LVL&WC executives had been called to a meeting with the Utilities Commission about water shortages, and W. H. Comstock was seeing if they could quickly increase capacity before the meeting.
hln000636. Union Pacific Railroad Collection, 1828-1995. MS-00397. Special Collections and Archives, University Libraries, University of Nevada, Las Vegas. Las Vegas, Nevada. http://n2t.net/ark:/62930/d17h1hm4s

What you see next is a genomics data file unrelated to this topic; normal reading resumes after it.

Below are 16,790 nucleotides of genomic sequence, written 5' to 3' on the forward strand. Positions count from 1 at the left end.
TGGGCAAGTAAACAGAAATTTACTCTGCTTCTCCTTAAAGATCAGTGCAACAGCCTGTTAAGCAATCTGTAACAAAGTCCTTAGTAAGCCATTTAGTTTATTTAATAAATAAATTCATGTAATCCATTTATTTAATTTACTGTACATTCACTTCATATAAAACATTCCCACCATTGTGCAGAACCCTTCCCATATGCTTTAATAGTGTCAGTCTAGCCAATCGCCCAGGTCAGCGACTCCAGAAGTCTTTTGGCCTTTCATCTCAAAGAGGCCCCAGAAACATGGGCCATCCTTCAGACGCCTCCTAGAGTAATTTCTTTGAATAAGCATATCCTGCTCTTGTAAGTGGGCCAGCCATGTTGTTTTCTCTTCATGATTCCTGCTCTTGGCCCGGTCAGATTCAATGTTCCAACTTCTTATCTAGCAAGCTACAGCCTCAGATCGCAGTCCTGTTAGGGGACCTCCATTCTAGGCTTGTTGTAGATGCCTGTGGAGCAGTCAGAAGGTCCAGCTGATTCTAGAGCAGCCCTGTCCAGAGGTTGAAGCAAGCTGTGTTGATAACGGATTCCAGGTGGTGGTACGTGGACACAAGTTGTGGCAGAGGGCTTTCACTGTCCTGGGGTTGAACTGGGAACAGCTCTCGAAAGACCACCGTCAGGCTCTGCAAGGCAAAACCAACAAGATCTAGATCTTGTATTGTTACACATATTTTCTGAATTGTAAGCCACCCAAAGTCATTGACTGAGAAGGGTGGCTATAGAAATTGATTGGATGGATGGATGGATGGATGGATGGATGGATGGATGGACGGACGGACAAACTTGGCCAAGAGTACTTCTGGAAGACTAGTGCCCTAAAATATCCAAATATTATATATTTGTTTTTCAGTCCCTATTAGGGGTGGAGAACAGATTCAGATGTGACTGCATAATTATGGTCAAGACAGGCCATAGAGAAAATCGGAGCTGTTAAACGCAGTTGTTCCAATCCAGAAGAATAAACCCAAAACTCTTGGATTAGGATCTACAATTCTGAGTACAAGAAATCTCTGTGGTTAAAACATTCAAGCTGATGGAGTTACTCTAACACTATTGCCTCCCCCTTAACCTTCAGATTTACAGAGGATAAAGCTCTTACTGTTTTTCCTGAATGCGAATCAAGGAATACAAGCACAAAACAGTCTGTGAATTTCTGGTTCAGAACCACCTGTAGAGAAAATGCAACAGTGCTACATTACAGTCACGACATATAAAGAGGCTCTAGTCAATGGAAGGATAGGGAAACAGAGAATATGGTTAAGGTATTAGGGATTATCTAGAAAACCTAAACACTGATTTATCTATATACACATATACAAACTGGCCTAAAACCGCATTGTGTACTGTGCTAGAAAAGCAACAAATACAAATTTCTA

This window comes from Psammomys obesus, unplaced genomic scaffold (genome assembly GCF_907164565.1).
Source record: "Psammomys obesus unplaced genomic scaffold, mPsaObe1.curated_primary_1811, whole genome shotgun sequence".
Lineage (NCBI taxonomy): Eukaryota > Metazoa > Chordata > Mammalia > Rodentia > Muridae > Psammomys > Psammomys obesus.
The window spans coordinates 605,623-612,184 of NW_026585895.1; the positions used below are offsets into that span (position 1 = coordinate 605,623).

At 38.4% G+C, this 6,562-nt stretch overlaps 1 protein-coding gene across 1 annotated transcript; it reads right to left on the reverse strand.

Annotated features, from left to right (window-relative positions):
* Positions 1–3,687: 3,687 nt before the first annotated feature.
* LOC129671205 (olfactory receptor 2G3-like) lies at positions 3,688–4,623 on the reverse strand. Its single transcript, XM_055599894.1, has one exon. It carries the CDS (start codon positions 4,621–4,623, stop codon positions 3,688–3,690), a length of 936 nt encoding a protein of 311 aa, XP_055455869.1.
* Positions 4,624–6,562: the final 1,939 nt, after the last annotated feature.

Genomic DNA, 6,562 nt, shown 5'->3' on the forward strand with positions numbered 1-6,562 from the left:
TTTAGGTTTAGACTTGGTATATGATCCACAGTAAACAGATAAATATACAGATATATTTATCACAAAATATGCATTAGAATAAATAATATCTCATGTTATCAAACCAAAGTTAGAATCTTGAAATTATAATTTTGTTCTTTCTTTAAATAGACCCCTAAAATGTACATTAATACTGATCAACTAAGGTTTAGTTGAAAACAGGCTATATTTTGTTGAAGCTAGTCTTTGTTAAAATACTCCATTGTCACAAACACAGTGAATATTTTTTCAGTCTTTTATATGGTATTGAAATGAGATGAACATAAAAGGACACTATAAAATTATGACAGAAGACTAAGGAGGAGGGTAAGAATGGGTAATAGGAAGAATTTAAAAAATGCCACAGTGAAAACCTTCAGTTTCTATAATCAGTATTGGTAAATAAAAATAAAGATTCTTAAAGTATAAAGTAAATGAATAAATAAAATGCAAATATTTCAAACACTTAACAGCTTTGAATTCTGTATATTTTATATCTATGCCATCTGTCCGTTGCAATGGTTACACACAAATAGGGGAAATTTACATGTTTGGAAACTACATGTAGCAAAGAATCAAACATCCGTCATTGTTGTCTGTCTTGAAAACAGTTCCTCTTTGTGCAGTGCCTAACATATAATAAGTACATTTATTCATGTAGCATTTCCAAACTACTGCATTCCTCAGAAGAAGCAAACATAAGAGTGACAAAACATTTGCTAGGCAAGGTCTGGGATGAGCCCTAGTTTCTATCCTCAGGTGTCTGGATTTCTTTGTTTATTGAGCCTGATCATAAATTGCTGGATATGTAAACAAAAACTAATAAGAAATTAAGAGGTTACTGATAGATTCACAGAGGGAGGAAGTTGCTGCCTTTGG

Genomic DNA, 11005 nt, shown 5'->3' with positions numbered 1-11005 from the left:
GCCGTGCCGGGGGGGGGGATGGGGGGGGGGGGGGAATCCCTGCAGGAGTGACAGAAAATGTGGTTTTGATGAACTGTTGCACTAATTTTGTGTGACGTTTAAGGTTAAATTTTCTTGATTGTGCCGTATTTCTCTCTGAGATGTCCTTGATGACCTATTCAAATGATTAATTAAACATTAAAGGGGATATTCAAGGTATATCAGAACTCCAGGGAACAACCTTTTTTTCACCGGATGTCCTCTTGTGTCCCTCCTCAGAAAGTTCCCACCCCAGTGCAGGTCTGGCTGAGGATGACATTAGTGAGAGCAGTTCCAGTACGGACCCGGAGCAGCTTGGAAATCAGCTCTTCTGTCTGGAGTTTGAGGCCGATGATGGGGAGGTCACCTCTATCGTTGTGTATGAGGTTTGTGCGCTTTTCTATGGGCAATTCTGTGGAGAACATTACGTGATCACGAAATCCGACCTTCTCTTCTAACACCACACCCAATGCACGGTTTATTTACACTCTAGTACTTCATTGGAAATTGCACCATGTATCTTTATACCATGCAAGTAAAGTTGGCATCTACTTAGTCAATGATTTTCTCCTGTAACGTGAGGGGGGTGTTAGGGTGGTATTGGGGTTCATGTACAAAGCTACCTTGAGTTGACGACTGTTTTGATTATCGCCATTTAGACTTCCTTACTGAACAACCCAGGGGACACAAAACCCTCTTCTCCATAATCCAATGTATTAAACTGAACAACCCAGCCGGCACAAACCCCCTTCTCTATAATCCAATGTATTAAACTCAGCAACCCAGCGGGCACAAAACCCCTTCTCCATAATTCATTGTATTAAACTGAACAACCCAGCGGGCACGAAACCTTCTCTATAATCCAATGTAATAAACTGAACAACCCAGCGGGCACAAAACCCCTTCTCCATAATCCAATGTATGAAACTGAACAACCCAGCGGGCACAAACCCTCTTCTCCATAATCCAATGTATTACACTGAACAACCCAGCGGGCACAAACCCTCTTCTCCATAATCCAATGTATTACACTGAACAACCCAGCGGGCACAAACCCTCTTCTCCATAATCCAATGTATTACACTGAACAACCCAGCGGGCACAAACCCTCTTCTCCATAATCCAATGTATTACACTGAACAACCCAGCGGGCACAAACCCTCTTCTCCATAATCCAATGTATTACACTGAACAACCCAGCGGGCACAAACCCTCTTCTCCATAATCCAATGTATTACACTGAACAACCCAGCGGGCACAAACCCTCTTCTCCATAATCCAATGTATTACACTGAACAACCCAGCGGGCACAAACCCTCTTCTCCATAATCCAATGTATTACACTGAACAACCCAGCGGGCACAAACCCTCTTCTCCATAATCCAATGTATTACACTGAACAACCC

Las Vegas, Nevada, June 17, 1922. Mr. W. H. Comstock, General Manager, Los Angeles & Salt Lake Railroad Co. Los Angeles, California. Dear Sir: I wired you twice yesterday in reference to our water supply and the condition concerning same here in Las Vegas, but as yet have not had any reply. I have just had Mr. Hoffman and Harry Coffey up over the line with me this afternoon to see what they might suggest in the way of an immediate relief. We are cited to appear before a representative of the Utilities Commission on Monday the 19th. I would like to be in a position to avoid the trouble which I see arising, but it is absolutely impossible to do so until our water supply is corrected. There is positively no doubt, which has been proven by actual experience, that if we keep the intake of the new line filled, but that we will have ample pressure to carry water to the second story of all two story buildings here in town, but at present, on account of defective pipe line from the larger spring to the intake, we are receiving but approximately 1/4 of the spring supply, the rest of the water flowing down the creek. If this pipe line cannot be fixed immediately so as to keep the supply of the intake filled, as suggested by Mr. Coffey and Mr. Hoffman this afternoon I would recommend that we immediately secure some 6, 8, 10, or even 13-inch second hand casing or, if need be, new casing and run an emergency line from the big spring alongside of the pipe line to the intake. This will require approximately 2500 feet of pipe. If this cannot be done for immediate relief we should place a small centrifugal pump on the edge of the creek right by the intake and pump water direct from the creek into the same and thus keep it filled at all times. I realize that during the hot months there is an excessive use of water here in Las Vegas, but it would seem almost criminal for us to place meters on our various service numbers, which we are empowered to do through our franchise, for by so doing we would stop all the irrigation of lawns and trees. There is undoubtedly enough water for all purposes during the summer months, as well as winter months, if some arrangement can be made whereby we can have that water delivered to the intake of the pipe line instead of running down the creek. There is no need of this supply - 2 - in the creek, as in our lease covering the ranch, we specifically state they are to have no waters only such as are not required by us for railroad and town purposes. If the water service gang are too busy with other matters to attend to this at once, I wish you would empower me with the proper authority to go ahead and do what can be done for immediate relief. Both Mr. Hoffman and Mr. Coffey advise that this could be overcome by a 40 pound Booster, same as the one used on train line at the depot, but it would require a much greater expenditure and at least two months time before that could be installed. My idea at the present is to secure relief in the beet and quickest way possible. Yours truly, B/H Vice-President & Agent.